Metamaterial Apertures for Computational Imaging

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Science  18 Jan 2013:
Vol. 339, Issue 6117, pp. 310-313
DOI: 10.1126/science.1230054

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  1. Fig. 1

    Comparison of (A) conventional and (B and C) compressive imaging schemes. A conventional imager uses a lens to form measurement modes that effectively map all parts of an object to a detector/image plane. Each mode contributes highly specific and localized information, and all modes can be captured simultaneously with a pixel array or other detector. Within single-pixel schemes, many types of modes can be used to form the image, with measurements being captured sequentially. In the example shown in (B), a random mask and two lenses are used to project incoherent modes that sample the entire scene. The microwave metamaterial imager reported here (C) makes use of a planar waveguide that feeds a holographic array of ELCs, removing the need for lenses. The waveguide acts as a coherent single-pixel device, with the array of ELCs serving to produce the illuminating complex spatial modes.

  2. Fig. 2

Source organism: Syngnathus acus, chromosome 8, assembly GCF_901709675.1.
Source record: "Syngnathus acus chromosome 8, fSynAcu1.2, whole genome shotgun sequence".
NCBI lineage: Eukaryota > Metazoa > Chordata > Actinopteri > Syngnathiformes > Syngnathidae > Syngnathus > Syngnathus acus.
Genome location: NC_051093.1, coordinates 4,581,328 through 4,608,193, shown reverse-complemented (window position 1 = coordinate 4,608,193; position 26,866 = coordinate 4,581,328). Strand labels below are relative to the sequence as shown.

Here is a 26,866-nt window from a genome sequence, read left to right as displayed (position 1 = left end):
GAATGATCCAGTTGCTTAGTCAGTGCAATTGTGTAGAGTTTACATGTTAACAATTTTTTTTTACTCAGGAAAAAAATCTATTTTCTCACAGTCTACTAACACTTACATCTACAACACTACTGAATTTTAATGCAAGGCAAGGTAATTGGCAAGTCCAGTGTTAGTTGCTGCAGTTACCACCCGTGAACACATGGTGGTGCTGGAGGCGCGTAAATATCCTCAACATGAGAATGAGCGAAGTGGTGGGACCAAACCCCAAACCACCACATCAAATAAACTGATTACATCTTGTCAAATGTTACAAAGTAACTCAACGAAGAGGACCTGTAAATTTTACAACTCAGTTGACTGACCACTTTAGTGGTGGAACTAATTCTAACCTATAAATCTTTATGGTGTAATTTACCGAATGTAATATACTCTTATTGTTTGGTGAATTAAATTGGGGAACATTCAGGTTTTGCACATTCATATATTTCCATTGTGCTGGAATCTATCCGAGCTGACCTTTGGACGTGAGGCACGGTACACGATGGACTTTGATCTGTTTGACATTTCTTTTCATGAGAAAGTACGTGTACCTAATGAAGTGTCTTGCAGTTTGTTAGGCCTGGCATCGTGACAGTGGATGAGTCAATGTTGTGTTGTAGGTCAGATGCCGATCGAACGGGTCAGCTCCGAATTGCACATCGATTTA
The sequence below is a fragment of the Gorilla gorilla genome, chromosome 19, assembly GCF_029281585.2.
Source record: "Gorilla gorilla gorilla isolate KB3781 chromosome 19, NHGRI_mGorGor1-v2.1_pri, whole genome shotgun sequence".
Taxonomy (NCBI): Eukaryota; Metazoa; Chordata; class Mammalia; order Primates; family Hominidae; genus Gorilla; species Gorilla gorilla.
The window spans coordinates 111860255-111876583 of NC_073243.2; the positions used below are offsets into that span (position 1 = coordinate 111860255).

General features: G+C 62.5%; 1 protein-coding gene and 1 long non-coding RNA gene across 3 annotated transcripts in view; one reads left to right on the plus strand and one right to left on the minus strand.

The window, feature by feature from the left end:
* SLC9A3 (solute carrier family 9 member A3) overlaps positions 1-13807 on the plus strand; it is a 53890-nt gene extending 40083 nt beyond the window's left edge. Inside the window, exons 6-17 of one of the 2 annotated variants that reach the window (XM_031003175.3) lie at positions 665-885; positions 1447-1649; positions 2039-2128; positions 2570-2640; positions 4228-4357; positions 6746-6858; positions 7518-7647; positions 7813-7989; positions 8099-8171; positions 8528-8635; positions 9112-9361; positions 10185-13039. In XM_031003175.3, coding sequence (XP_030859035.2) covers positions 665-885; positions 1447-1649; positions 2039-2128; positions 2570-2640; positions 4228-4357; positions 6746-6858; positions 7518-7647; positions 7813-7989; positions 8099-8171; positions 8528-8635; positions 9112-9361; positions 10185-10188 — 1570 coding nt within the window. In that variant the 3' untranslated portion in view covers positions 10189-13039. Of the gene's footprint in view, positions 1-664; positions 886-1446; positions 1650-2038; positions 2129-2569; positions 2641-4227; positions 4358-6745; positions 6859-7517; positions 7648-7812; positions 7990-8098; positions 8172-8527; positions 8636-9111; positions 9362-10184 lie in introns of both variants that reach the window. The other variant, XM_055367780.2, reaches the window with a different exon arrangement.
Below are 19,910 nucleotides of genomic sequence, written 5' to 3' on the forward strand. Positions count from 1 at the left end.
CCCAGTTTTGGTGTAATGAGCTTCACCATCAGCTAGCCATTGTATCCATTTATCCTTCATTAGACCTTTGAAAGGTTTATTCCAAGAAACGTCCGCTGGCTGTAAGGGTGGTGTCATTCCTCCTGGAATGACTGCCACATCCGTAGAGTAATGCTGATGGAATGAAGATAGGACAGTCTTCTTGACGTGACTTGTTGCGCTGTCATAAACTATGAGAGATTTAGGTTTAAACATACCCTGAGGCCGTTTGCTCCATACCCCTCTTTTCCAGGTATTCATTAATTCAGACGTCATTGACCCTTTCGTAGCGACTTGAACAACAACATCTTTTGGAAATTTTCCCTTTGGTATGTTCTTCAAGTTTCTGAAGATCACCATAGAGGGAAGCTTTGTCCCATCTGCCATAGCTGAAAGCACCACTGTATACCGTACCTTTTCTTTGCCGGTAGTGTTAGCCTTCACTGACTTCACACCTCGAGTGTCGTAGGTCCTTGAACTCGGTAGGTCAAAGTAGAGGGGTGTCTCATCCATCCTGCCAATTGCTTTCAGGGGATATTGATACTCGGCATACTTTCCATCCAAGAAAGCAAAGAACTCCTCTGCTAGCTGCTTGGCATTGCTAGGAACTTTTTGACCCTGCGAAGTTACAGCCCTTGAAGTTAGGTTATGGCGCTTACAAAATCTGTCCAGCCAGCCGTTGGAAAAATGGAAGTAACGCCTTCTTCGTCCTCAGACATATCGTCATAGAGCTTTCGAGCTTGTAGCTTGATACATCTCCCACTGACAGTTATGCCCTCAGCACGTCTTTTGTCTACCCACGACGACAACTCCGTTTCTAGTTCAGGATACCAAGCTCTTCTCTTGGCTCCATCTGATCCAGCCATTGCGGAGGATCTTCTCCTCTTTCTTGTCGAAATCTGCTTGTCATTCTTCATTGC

Simulated far-field profiles for the metamaterial aperture at two frequencies: 18.5 GHz (A) and 21.8 GHz (B). Resonant metamaterial apertures (C) can create mode distributions that vary with frequency. (D) Measured magnitude of the measurement matrix, H, as a function of angle and frequency.

  3. Fig. 3

    (A) Reconstructions of four different static scenes (differentiated by color), consisting of two (black, green, and blue) or three (red) 10-cm scattering objects. The solid "+" symbols show the actual location of objects, and the pixels show the reconstructed image. Pixel size reflects the maximum instrument resolution. The image has been cropped from the full field of view of ±70°. (B) Photograph of a single scene corresponding to the black markers in (A).

  4. Fig. 4

    (Left) Image of a single moving object at 10-Hz frequency. Each voxel is sized to match the spatio-temporal resolution of the metamaterial aperture, and the amplitude of the reconstructed scattering density is mapped to the transparency of each voxel. Voxels are also color-coded in time, from blue to red. (Right) Data projections in two dimensions.

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